Green shoots, green schmoots
Just one in 20 money professionals believes that the economy will stage a sharp “V-shaped” recovery from the current slump, according to a survey by Barclays Capital.
When the investment bank asked experts what they expected the trajectory of the global economy to be this year and next, 37.5pc predicted a W-shape – temporary recovery, before renewed weakness – and 31.5pc a U-shape, representing weak growth for some time before gradual recovery. Another 26.5pc favoured the L-shape: growth remaining weak for a protracted period.
Just 4.5pc opted for a V-shape – weakness and then sharp recovery – according to the survey of 605 professionals, who worked for a broad range of foreign exchange investors including hedge funds, real money managers, proprietary trading desks and corporates.
The pessimism about the economy was reflected in experts' opinions about the recent rally in "risky assets" such as shares.
Thirty-seven per cent said they thought we were in a bear market rally close to ending, while 23.5pc said it was a bear market rally with further to go, a bearish total of over 60pc; 22pc thought it sustainable but that further gains were unlikely, and 17.5pc said risky assets had further to rally.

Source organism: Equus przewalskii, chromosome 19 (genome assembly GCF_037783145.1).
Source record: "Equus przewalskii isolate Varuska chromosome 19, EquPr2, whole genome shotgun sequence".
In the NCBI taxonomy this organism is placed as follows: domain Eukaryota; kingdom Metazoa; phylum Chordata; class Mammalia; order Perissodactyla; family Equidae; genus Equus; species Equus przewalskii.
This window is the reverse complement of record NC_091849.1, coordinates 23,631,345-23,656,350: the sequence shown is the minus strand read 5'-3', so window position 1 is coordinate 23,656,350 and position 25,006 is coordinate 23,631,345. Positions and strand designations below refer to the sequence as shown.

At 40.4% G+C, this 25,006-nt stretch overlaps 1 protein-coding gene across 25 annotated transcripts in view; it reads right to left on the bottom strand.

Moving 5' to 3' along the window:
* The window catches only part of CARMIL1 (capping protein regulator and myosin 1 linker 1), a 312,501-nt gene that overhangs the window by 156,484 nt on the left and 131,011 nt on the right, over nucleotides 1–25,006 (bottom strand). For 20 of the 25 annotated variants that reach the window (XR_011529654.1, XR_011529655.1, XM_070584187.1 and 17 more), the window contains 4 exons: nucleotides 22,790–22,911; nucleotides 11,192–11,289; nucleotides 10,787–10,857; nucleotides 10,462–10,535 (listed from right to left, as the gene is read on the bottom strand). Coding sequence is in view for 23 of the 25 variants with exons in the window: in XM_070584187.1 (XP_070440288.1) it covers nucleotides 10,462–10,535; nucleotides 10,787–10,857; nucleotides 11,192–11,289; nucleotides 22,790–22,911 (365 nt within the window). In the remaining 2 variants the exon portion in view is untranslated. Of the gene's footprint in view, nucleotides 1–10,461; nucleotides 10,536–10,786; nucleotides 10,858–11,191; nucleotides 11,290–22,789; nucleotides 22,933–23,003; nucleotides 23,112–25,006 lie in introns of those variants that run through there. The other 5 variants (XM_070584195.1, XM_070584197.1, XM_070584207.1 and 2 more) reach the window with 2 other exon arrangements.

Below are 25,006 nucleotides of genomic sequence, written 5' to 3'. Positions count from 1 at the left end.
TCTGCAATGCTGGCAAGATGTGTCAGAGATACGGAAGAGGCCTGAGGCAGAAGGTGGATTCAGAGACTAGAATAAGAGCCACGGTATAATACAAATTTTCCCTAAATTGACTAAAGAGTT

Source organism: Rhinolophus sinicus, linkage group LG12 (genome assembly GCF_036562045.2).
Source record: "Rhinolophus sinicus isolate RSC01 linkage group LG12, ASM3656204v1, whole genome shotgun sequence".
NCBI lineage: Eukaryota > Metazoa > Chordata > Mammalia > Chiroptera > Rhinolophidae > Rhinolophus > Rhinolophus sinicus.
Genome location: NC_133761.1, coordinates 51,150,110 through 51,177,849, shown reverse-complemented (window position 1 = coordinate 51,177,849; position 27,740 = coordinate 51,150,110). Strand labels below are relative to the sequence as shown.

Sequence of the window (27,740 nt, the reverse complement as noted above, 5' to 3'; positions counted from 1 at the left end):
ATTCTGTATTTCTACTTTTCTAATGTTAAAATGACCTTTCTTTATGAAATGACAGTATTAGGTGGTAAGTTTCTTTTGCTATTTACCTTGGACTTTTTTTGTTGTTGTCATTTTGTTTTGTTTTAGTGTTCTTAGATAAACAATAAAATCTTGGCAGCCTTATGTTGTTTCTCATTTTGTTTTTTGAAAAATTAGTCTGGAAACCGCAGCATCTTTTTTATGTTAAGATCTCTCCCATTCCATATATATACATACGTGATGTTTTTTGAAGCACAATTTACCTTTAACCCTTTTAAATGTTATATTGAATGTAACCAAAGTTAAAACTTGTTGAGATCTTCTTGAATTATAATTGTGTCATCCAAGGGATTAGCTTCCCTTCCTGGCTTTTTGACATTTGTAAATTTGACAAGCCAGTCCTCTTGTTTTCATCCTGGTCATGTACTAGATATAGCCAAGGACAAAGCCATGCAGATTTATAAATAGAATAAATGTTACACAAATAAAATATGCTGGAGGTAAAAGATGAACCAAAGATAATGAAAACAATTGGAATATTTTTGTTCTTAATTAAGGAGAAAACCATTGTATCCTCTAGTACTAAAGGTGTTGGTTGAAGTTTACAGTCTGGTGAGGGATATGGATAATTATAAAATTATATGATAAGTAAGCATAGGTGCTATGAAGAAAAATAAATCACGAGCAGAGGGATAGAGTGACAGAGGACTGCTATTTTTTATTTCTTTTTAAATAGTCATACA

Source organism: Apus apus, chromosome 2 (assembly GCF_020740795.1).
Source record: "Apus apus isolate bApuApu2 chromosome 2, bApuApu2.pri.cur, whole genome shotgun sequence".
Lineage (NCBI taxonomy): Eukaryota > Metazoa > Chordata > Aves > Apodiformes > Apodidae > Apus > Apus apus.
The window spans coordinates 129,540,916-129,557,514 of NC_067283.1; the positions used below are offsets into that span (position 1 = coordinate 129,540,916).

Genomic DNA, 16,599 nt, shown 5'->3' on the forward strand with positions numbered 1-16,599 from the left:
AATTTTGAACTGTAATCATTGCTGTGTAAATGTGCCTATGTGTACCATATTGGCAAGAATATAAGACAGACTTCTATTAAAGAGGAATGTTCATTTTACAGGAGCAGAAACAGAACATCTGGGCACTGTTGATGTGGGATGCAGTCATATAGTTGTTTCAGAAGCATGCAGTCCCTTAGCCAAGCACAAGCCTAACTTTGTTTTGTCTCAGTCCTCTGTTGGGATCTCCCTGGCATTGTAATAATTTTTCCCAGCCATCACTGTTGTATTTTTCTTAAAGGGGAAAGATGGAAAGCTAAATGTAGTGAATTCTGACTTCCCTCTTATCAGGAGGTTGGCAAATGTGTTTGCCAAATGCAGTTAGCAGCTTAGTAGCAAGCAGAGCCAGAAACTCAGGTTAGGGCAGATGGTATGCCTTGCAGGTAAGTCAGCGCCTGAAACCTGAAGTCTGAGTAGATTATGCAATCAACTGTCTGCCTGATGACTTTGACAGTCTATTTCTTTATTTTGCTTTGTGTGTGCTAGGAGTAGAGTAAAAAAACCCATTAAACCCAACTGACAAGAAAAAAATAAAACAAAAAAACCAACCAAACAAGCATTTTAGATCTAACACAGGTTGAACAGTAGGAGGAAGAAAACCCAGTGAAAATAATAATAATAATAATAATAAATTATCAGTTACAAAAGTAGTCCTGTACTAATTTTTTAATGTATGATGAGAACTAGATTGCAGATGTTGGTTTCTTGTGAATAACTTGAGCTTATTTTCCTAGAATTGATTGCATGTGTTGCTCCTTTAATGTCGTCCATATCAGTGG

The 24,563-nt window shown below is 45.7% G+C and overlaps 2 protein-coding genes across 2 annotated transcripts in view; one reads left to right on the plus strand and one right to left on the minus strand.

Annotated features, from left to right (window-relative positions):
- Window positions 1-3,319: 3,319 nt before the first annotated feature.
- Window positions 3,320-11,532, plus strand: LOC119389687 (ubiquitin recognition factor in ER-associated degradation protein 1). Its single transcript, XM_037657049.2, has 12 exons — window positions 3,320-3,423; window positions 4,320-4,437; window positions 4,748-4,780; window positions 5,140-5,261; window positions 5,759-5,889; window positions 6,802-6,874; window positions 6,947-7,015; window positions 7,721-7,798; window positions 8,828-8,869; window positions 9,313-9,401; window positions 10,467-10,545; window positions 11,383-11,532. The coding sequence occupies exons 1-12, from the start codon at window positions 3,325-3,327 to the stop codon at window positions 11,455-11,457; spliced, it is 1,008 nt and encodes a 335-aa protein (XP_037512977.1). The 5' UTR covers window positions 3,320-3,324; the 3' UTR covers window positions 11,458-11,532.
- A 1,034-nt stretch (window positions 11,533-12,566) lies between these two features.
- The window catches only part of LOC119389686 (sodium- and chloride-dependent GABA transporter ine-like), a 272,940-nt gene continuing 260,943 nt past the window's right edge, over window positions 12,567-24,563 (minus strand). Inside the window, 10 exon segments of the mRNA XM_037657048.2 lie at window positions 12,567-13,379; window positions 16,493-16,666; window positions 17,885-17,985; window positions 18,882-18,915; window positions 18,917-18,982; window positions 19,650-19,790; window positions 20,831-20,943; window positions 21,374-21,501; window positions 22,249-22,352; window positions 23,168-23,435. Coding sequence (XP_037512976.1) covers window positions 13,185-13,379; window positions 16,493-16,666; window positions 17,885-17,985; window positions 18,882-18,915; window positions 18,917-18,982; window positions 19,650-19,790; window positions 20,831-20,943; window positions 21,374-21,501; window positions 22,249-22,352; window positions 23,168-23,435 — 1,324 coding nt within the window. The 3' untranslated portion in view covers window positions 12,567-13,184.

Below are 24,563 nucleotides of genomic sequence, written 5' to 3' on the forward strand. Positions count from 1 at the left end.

“The recent strong performance of risky assets is seen by investors as a ‘bear market rally’ that is close to ending,” the bank said. “This is consistent with the general view that any global economic recovery over the next year will be shallow or temporary – U or W-shaped.”
Barclays also asked the finance professionals to select the currencies most likely to rise and fall. As favourite to rise, the pound was narrowly beaten by the Australian dollar, while the American dollar was seen as most likely to weaken.
"The choice of the most attractive long currency trading position was a close-run contest between sterling and the American dollar, with the latter eventually winning," Barclays said. "The US dollar was seen as the most attractive short currency position."